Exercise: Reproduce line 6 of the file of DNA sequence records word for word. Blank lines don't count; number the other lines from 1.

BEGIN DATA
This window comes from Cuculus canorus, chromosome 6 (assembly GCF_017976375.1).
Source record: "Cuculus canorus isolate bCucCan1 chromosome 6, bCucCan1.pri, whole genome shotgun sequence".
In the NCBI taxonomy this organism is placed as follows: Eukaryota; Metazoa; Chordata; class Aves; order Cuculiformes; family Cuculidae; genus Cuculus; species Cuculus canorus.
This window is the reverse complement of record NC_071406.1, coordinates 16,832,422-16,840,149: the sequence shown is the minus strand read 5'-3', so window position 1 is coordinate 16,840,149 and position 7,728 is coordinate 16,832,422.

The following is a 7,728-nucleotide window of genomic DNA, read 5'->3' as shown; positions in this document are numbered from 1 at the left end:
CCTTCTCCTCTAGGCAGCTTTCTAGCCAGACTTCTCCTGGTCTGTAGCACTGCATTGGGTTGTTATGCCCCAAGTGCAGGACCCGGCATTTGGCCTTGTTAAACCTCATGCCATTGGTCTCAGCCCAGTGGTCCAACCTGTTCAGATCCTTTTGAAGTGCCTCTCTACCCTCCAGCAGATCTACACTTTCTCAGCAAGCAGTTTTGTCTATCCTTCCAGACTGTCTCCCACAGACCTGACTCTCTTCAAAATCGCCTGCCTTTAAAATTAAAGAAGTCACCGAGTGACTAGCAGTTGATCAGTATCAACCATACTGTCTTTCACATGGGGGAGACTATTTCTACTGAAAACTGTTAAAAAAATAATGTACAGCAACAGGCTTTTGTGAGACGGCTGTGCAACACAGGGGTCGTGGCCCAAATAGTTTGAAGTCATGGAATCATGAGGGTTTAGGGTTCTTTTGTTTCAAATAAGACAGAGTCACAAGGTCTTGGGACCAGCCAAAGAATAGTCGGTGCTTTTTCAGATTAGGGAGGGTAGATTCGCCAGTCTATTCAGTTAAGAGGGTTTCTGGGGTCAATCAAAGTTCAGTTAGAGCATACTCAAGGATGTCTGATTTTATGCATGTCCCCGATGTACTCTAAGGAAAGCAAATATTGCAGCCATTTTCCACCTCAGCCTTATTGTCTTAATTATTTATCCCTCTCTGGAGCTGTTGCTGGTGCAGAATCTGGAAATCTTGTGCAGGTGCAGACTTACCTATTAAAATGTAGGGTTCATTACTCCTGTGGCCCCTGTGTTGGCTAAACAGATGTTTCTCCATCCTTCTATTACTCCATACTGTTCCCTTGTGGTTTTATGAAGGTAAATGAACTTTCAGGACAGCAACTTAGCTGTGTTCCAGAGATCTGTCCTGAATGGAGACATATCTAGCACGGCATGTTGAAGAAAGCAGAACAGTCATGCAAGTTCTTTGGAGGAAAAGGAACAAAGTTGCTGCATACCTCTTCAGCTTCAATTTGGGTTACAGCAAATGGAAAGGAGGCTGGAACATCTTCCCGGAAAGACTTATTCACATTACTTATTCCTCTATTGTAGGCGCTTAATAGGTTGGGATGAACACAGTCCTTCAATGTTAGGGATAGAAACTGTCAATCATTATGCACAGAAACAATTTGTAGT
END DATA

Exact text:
CCTTCTCCTCTAGGCAGCTTTCTAGCCAGACTTCTCCTGGTCTGTAGCACTGCATTGGGTTGTTATGCCCCAAGTGCAGGACCCGGCATTTGGCCTTGTTAAACCTCATGCCATTGGTCTCAGCCCAGTGGTCCAACCTGTTCAGATCCTTTTGAAGTGCCTCTCTACCCTCCAGCAGATCTACACTTTCTCAGCAAGCAGTTTTGTCTATCCTTCCAGACTGTCTCCCACAGACCTGACTCTCTTCAAAATCGCCTGCCTTTAAAATTAAAGAAGTCACCGAGTGACTAGCAGTTGATCAGTATCAACCATACTGTCTTTCACATGGGGGAGACTATTTCTACTGAAAACTGTTAAAAAAATAATGTACAGCAACAGGCTTTTGTGAGACGGCTGTGCAACACAGGGGTCGTGGCCCAAATAGTTTGAAGTCATGGAATCATGAGGGTTTAGGGTTCTTTTGTTTCAAATAAGACAGAGTCACAAGGTCTTGGGACCAGCCAAAGAATAGTCGGTGCTTTTTCAGATTAGGGAGGGTAGATTCGCCAGTCTATTCAGTTAAGAGGGTTTCTGGGGTCAATCAAAGTTCAGTTAGAGCATACTCAAGGATGTCTGATTTTATGCATGTCCCCGATGTACTCTAAGGAAAGCAAATATTGCAGCCATTTTCCACCTCAGCCTTATTGTCTTAATTATTTATCCCTCTCTGGAGCTGTTGCTGGTGCAGAATCTGGAAATCTTGTGCAGGTGCAGACTTACCTATTAAAATGTAGGGTTCATTACTCCTGTGGCCCCTGTGTTGGCTAAACAGATGTTTCTCCATCCTTCTATTACTCCATACTGTTCCCTTGTGGTTTTATGAAGGTAAATGAACTTTCAGGACAGCAACTTAGCTGTGTTCCAGAGATCTGTCCTGAATGGAGACATATCTAGCACGGCATGTTGAAGAAAGCAGAACAGTCATGCAAGTTCTTTGGAGGAAAAGGAACAAAGTTGCTGCATACCTCTTCAGCTTCAATTTGGGTTACAGCAAATGGAAAGGAGGCTGGAACATCTTCCCGGAAAGACTTATTCACATTACTTATTCCTCTATTGTAGGCGCTTAATAGGTTGGGATGAACACAGTCCTTCAATGTTAGGGATAGAAACTGTCAATCATTATGCACAGAAACAATTTGTAGT